Create a Website Account - Manage notification subscriptions, save form progress and more.
Show All Answers
The elected council establishes policies that affect the overall operation of the city. To ensure that these policies are carried out and that the entire community is equitably served, the council appoints a highly trained professional manager on the basis of his/her education, experience, skills, and abilities (and not their political allegiances). The council also appoints the city attorney and the municipal court judge(s).
Political power is concentrated in the entire governing body. Policy making resides with elected officials, while oversight of the day-to-day operations of the city resides with the manager. In this way, the elected officials are free to devote time to policy planning and development. The manager carries out the policies established by the elected governing body with an emphasis on effective, efficient, and equitable service delivery.
Because decisions on policy and the future of the city are made by the entire governing body rather than a single individual, council-manager governments more often engage and involve their residents in decision making. Residents help guide their community by serving on boards and commissions, participating in visioning and strategic planning, and designing community-oriented local government services.
The manager is hired to serve the council and the community and brings to the local government the benefits of his/her training and experience in administering municipal projects and programs. The manager prepares a budget for the council's consideration; recruits, hires, terminates, and supervises government staff; serves as the council's chief advisor; and carries out the council's policies. Council members and residents count on the manager to provide complete and objective information about local operations, discuss the pros and cons of alternatives, and offer an assessment of the long-term consequences of their decisions.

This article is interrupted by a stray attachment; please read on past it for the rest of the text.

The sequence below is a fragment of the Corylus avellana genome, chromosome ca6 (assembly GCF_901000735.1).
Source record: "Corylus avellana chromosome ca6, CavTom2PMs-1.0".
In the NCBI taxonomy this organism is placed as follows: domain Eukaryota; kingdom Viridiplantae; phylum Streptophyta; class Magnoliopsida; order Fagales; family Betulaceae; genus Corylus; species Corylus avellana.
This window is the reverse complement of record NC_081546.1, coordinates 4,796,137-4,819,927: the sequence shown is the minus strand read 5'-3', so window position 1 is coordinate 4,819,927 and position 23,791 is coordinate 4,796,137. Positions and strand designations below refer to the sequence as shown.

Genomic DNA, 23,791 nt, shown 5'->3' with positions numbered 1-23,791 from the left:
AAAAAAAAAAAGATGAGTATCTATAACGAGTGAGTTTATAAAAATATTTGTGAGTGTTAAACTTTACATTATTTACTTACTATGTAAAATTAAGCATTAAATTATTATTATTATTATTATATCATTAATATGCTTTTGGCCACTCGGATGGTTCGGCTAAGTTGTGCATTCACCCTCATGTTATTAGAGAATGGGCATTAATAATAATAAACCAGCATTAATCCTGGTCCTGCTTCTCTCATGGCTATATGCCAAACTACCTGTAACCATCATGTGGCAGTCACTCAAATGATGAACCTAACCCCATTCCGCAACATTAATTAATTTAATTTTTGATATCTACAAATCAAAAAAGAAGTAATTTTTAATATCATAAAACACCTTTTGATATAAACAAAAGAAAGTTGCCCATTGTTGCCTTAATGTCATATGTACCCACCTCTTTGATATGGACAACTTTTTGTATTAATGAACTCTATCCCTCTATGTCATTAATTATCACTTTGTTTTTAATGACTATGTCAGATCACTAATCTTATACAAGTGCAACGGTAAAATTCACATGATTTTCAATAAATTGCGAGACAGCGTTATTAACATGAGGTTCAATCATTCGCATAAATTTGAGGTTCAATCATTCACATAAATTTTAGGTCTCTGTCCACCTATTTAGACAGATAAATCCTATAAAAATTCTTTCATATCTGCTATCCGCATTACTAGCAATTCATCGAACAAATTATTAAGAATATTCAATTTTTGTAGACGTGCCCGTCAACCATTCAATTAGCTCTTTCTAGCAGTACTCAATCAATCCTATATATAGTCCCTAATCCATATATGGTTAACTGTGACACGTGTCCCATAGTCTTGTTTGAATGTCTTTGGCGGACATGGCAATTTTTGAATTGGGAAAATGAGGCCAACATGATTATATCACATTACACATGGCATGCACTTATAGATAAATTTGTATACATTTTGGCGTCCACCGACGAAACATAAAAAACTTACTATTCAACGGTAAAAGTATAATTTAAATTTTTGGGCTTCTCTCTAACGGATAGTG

Appointed managers serve at the pleasure of the governing body. The manager makes policy recommendations to the council for consideration and final decision. The manager is bound by whatever action the council takes, and control is always in the hands of the elected representatives of the people.
The council is the city's legislative and policy-making body. Power is centralized in the elected council, which, for example, approves the budget and determines the tax rate. The council also focuses on the city's goals, major projects, and such long-term considerations as community growth, land use development, capital improvement and financing, and strategic planning. The council hires a professional manager to implement the administrative responsibilities related to these goals and supervises the manager's performance.
Mayors in council-manager cities are key political and policy leaders, and their specific duties, responsibilities, and authorities depend on the organization's charter. The City of Alvin Charter does not allow for the mayor to vote on business before the council. However, in case of a tie vote on council, the mayor is called upon to break the tie. The mayor is the presiding officer at council meetings, represents the city in intergovernmental relationships, appoints members of citizen advisory boards and commissions (with the advice and consent of council), facilitates communication and understanding between elected and appointed officials, and assists the council in setting goals and advocating policy decisions.